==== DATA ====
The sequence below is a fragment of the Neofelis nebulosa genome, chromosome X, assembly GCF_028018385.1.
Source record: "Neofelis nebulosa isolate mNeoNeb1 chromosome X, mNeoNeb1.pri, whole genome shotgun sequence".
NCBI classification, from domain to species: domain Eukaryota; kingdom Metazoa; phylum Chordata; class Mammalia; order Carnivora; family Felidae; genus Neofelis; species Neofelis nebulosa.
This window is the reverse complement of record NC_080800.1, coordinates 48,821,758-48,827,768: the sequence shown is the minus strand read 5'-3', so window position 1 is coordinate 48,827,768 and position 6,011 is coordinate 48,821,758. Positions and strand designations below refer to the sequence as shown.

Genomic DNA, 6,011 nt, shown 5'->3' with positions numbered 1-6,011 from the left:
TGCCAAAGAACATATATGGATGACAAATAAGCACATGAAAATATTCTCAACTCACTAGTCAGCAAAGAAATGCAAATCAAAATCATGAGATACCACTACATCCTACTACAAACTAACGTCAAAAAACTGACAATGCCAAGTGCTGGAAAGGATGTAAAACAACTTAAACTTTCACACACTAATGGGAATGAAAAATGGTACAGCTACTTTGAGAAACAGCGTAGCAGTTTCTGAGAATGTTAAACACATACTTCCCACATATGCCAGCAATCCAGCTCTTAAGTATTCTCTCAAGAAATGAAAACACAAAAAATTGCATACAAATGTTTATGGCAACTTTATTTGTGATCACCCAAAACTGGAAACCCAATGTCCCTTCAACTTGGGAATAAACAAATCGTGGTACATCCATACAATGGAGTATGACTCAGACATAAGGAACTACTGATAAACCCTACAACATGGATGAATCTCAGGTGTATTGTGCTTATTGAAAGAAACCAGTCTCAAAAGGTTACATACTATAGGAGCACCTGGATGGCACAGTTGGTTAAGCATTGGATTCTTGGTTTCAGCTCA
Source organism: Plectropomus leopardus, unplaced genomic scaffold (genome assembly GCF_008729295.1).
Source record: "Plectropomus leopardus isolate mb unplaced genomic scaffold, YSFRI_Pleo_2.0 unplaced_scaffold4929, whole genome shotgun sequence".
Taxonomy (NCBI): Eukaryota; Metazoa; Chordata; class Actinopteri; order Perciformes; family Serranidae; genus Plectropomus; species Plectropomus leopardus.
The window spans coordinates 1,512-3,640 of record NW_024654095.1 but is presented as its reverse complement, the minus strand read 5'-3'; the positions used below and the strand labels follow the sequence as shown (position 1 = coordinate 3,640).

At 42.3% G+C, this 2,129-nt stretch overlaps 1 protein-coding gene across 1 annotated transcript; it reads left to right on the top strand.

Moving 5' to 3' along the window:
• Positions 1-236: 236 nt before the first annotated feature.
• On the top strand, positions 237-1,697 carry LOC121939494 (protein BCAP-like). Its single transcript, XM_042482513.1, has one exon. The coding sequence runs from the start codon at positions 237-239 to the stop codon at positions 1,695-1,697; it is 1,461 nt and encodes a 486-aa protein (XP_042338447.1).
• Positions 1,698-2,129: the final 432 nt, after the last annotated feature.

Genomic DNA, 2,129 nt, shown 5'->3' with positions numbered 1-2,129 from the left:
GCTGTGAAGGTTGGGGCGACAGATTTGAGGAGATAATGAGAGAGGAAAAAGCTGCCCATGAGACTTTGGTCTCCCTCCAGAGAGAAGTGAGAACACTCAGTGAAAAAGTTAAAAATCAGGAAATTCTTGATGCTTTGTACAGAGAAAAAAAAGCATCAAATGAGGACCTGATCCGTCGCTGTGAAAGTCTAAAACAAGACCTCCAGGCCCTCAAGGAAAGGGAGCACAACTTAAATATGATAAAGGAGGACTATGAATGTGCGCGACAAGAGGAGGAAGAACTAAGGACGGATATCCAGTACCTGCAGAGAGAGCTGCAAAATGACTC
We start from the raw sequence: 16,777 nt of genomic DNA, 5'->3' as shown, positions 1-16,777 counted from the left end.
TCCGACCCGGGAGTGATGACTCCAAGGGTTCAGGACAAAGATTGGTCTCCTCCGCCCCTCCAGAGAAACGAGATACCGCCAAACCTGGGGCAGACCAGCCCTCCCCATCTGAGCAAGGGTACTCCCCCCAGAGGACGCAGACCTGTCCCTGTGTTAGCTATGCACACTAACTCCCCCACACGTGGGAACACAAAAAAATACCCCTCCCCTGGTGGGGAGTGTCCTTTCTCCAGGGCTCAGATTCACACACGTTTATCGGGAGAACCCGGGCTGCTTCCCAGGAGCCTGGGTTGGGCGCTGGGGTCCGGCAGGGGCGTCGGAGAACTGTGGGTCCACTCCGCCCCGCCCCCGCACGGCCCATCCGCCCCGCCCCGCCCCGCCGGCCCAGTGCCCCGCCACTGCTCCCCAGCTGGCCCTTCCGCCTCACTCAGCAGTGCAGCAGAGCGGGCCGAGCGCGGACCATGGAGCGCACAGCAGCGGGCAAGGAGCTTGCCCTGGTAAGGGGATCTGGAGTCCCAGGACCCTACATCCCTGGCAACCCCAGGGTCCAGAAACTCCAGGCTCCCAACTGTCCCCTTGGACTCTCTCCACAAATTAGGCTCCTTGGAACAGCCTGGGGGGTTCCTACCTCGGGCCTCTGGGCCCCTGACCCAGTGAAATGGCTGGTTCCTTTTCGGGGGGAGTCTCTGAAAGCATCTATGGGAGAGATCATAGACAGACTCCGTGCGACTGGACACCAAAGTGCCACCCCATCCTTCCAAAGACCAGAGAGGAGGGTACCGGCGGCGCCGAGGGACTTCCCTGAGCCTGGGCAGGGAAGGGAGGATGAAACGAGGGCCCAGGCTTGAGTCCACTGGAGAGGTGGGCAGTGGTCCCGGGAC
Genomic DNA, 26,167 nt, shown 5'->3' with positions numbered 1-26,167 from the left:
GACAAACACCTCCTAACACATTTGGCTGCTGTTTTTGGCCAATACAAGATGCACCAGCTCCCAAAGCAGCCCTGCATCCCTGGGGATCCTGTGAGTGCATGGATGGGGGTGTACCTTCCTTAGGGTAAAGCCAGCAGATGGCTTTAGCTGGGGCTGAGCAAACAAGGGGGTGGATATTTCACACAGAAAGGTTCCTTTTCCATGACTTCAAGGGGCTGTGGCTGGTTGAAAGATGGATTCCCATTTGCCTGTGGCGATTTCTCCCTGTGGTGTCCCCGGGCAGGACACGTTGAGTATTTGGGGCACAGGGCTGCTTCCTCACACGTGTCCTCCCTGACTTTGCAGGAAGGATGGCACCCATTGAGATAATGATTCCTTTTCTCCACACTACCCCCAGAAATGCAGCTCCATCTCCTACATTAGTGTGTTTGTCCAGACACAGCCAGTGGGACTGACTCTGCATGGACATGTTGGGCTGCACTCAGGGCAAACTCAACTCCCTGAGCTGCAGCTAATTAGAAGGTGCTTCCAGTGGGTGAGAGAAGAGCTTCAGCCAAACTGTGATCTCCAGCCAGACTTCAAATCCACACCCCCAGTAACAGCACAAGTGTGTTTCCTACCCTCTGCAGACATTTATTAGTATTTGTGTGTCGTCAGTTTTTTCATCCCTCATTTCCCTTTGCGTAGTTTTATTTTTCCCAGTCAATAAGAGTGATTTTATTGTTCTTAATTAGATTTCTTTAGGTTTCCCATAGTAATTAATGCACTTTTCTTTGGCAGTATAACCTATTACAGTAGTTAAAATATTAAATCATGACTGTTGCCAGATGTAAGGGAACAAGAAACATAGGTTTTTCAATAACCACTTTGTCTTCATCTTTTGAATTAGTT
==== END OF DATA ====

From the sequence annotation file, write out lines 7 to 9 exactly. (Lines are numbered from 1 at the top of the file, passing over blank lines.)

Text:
Source organism: Plectropomus leopardus, unplaced genomic scaffold (genome assembly GCF_008729295.1).
Source record: "Plectropomus leopardus isolate mb unplaced genomic scaffold, YSFRI_Pleo_2.0 unplaced_scaffold4929, whole genome shotgun sequence".
Taxonomy (NCBI): Eukaryota; Metazoa; Chordata; class Actinopteri; order Perciformes; family Serranidae; genus Plectropomus; species Plectropomus leopardus.